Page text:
Sometimes a diagnosis of depression or anxiety brings more questions than answers. However, there is no need to panic! These disorders are highly treatable. Depression and anxiety disorders are not character failings and they are not over-exaggerations. They are psychological disorders that have a basis in the brain’s unique biology. Although depression and anxiety cannot be cured, these disorders can be successfully treated. Here, we give you the steps you should take when you have been diagnosed with depression or anxiety.
I’ve just been diagnosed with depression and anxiety. What should I do?
Recognizing you have depression and anxiety is the first big step. Then you can focus on creating a plan to deal with the diagnosis. Of course the best you can do is get help from a specialist that can guide you and help you determine what the right treatment is for you. You can always get a second opinion after getting diagnosed, especially when it comes to deciding what next step you should take for treatment.
- Get a referral if you need one. If you have been diagnosed by a general practitioner, ask for a referral to see a psychiatrist or mental healthcare professional, such as a psychologist or counselor. Some general practitioners feel comfortable prescribing psychiatric medication, but most will advise you to see a specialist, which in most cases is a psychiatrist. Psychiatrists may or may not provide therapy, but they will be able to prescribe psychiatric medication for you.
- Start psychotherapy. Psychotherapy is essential when learning to live with depression or anxiety. Psychotherapy is a talking therapy; a mental healthcare professional will work with you to help you learn new ways to cope, manage depression and reduce your anxiety. A common kind of psychotherapy, cognitive-behavioral therapy, helps you challenge negative thought processes while learning better ways to approach problems and challenges in life.
- Get the facts about anxiety and depression. Although your doctor can diagnose you, there’s still a lot of information to be learned. Your therapist can help you get the facts about anxiety and depression. When reading up on your own, make sure that the sources you’re investigating are based in fact.
- Take a lifestyle inventory. Depression and anxiety can be worsened by many aspects of the environment we live in. Good mental health is an all-inclusive proposition, in that everything that’s in our lives affects it. What we eat, what we drink and how active we are affects our mind, our mood and our outlook. Although our diet and activity levels do not cause depression, it’s a recognized fact that a healthy diet and at least some daily exercise can improve a person’s mental state. With that said, consider your diet. What do you eat and drink daily? Think about how often you’re in sustained movement. Do you walk 10 minutes a day without stopping? Less? More?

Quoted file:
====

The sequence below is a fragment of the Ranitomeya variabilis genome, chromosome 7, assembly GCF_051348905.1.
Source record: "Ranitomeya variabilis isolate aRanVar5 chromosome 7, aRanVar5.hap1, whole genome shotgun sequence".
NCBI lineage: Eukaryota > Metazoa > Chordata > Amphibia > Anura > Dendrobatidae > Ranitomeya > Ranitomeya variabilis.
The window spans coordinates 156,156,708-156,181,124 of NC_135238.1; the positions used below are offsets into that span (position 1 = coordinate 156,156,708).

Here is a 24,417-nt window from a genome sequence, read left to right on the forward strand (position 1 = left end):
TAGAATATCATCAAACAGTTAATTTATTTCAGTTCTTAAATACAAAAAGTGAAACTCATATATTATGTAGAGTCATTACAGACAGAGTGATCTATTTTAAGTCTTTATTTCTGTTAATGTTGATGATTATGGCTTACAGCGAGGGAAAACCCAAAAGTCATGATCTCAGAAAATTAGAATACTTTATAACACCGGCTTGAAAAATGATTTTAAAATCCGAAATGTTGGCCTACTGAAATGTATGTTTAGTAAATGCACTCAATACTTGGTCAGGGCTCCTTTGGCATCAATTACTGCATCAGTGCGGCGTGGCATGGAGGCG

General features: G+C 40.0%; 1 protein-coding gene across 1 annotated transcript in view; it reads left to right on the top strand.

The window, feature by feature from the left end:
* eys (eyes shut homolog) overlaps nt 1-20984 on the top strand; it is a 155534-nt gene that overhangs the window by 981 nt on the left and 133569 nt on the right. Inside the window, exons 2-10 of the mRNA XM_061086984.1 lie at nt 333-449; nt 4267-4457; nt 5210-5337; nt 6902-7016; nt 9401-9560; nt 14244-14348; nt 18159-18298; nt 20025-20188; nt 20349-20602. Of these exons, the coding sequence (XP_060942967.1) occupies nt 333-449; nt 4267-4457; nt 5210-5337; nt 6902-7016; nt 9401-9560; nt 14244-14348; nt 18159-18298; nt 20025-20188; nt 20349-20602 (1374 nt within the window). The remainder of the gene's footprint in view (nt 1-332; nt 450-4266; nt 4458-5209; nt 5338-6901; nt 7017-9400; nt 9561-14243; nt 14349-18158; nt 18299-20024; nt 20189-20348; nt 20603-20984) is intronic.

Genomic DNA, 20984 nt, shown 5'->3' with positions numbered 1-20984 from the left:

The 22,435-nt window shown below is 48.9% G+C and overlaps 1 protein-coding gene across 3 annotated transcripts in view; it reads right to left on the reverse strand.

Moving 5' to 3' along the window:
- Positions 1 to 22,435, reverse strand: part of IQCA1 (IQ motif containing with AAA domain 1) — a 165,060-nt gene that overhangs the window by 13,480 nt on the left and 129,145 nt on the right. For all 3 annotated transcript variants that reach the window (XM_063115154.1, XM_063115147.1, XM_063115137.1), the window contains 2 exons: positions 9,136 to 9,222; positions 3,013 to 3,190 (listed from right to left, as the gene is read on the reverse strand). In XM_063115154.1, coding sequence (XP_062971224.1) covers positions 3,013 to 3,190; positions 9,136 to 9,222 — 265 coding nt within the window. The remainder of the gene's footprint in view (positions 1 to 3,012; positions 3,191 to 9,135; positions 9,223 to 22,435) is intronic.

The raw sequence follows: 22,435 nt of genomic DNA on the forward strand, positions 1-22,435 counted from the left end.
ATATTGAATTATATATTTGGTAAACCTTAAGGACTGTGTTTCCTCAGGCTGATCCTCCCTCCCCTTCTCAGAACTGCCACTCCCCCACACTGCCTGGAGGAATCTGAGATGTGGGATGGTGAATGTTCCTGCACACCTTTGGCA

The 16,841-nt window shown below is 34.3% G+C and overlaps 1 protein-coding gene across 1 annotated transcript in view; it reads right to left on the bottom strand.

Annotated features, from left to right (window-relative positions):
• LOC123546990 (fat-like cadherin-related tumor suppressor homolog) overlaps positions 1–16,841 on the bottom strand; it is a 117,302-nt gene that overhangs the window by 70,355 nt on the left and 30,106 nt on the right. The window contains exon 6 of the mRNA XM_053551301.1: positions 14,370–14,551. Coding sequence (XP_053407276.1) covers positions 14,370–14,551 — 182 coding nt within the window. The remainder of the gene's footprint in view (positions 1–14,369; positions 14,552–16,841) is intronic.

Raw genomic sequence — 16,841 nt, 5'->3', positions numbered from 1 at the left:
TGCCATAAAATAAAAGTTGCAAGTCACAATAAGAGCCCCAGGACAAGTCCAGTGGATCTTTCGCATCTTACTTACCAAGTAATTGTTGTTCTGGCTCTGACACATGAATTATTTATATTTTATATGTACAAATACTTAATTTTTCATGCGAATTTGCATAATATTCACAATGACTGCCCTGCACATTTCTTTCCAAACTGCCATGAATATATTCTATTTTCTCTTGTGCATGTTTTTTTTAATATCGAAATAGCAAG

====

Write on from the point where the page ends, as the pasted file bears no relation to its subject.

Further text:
- Make changes. Changing your lifestyle can be hard, but it is possible. Your doctor or mental health professional can help you make those changes. Eating better and exercising will not cure depression and it will not eliminate your symptoms. However, your health affects your mood in ways that aren’t always easy to see. Research in mood disorders consistently shows that regular exercise and good eating habits are associated with lowered levels of depression.
- Be compassionate with yourself. If you have been asking yourself “Is it depression or am I over-reacting?”—stop. You’ve been diagnosed with depression. It’s time to treat yourself with the kindness and compassion you would show your best friend if that special friend had received this diagnosis.
- Observe and follow your doctor’s and therapist’s instructions. The most important step in any mental healthcare plan is to follow your doctor or mental healthcare professional’s instructions. There’s no room to improvise with your medications on your own when you are living with depression or anxiety. Follow your doctor’s instructions for medication and how to take it precisely. Never get creative with your medication dosages or schedule. Psychiatric medication has to reach a particular concentration in your bloodstream to be effective, which can take several weeks. This therapeutic level will be thrown off if you skip your medications even for a few days.
Treating Depression Related Anxiety With No Side Effects
If you’ve just been diagnosed with depression and anxiety and are concerned about the many side effects of medications, consider treatment via Transcranial Magnetic Stimulation (TMS). This is an FDA cleared non-invasive treatment that uses targeted magnetic pulses to stimulate areas of the brain that affect mood, which helps you get back to your best life quickly and with no side effects. Among the many treatment options out there, TMS therapy is an excellent, pain-free solution that is covered by most major insurance companies. The best part is there are no side effects from TMS therapy, making it an excellent solution for those who fear the side effects of medications.
This blog post is meant to be educational in nature and does not replace the advice of a medical professional. See full disclaimer.
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Ströhle, A. (2008). Physical activity, exercise, depression and anxiety disorders. Journal of Neural Transmission, 116(6), 777–784. doi: 10.1007/s00702-008-0092-x
Tartakovsky, M. (2018, July 8). Newly Diagnosed? What You Need to Know About Depression. Retrieved from https://psychcentral.com/blog/newly-diagnosed-what-you-need-to-know-about-depression/